The early 1970s saw plans made for two replacement bridges to be built over the five islands at the entrance to Cockle Creek. The first bridge was completed in July 1972, with the second to be completed later that year. The Newcastle Herald of 13 July 1973 reported:
"The first of two concrete bridges being built over cockle creek has completed it’s crossing. The bridge is being built over the southern arm of the creek onto a small linking island. Steady progress is being made with the second bridge over the northern arm. Officials on the job are now confident that if everything proceeds smoothly there is no reason why the bridges should not be ready for use toward the end of December, if not slightly earlier. The president of Lake Macquarie Shire (Cr. MacDonald) who inspected the southern arm on Monday said he was pleased with the progress made. 'we have been looking forward to this bridge program for years, and we could aptly call them the bridges of new hope, while we may describe Watkins Bridge as the bridge of sighs' he said. 'The bridges will provide a new link between the eastern and Western parts of Lake Macquarie. We know that the western and southern parts of the shire have promise of much development, and speedier and better access will accelerate that progress.' "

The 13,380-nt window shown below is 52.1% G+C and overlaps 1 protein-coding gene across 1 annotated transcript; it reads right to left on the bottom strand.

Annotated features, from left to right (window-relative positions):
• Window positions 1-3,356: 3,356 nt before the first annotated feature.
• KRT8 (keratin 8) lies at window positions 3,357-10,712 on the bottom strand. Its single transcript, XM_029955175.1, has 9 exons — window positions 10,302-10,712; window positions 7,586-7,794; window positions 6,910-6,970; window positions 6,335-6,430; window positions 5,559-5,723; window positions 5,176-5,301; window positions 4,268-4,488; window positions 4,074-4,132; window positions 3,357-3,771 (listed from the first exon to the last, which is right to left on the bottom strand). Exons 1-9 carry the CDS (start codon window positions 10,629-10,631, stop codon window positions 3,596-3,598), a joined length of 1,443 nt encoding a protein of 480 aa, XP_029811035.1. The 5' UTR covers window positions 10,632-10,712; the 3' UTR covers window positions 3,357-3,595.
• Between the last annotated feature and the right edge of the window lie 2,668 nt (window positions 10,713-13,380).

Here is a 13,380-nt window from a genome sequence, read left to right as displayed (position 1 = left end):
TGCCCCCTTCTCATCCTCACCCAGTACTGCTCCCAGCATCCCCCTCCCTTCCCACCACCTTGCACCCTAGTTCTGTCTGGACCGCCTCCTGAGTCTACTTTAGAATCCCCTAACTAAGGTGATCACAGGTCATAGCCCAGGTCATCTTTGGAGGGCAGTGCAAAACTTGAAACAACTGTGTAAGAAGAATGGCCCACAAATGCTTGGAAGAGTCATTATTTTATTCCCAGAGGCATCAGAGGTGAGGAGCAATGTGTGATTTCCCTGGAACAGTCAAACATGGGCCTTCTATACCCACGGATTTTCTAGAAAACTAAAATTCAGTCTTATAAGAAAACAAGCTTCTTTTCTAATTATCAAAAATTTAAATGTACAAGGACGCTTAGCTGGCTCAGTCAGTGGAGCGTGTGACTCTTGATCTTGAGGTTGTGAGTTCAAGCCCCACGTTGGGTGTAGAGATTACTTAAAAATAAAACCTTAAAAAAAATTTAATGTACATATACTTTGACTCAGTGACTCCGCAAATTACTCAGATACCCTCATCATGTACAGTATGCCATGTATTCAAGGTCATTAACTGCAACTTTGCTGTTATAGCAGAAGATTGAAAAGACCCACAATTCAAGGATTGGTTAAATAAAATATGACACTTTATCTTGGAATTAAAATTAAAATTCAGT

Delays meant that the opening of the new bridges did not occur until early the following year. The two bridges over Cockle Creek were officially opened by the Minister for Highways (Sir Charles Cutler) at 11am on February 23, 1973.
Access to Watkins Bridge was halted immediately the new bridges came into service. There had been some discussion in the newspapers about what to do with the old bridge once it was no longer in use. The Newcastle Herald of 27 July 1972 reported:
"Lake Macquarie Tourist Authority will try to acquire an old wooden bridge at Speers Point that will have no use after completion of the two bridges being built over Cockle Creek.The president of the authority (Mr L Felowes) said the bridge instead of being burnt as fuel, could serve a useful purpose as an access to Jewells Swamp. It could also be used to link some of the islands teeming with birdlife and native flora. He would suggest to Lake Macquarie Shire Council it be made available to the authority, which could arrange for voluntary labour to move it to the swamp."
None of these suggestions was taken up by council, however, and demolition of the old bridge began on 13 July 1973.
Lake Macquarie Herald (part of Newcastle Morning Herald) 14 May 1970 Increasing complaints on bridge bottleneck
Lake Macquarie Herald (part of Newcastle Morning Herald) 13 July 1972. First span of double bridge over water
Lake Macquarie Herald (part of Newcastle Morning Herald) 27 Jan 1972. Progress on Bridge Work
Lake Macquarie Herald (part of Newcastle Morning Herald) 27 Jul 1972 Hope for old bridge
Lake Macquarie Herald (part of Newcastle Morning Herald) 19 Oct 1972 Cockle Creek Bridges not ready by Christmas
Lake Macquarie Herald (part of Newcastle Morning Herald) 11 Jan 1973.Cutler to open bridges Feb 23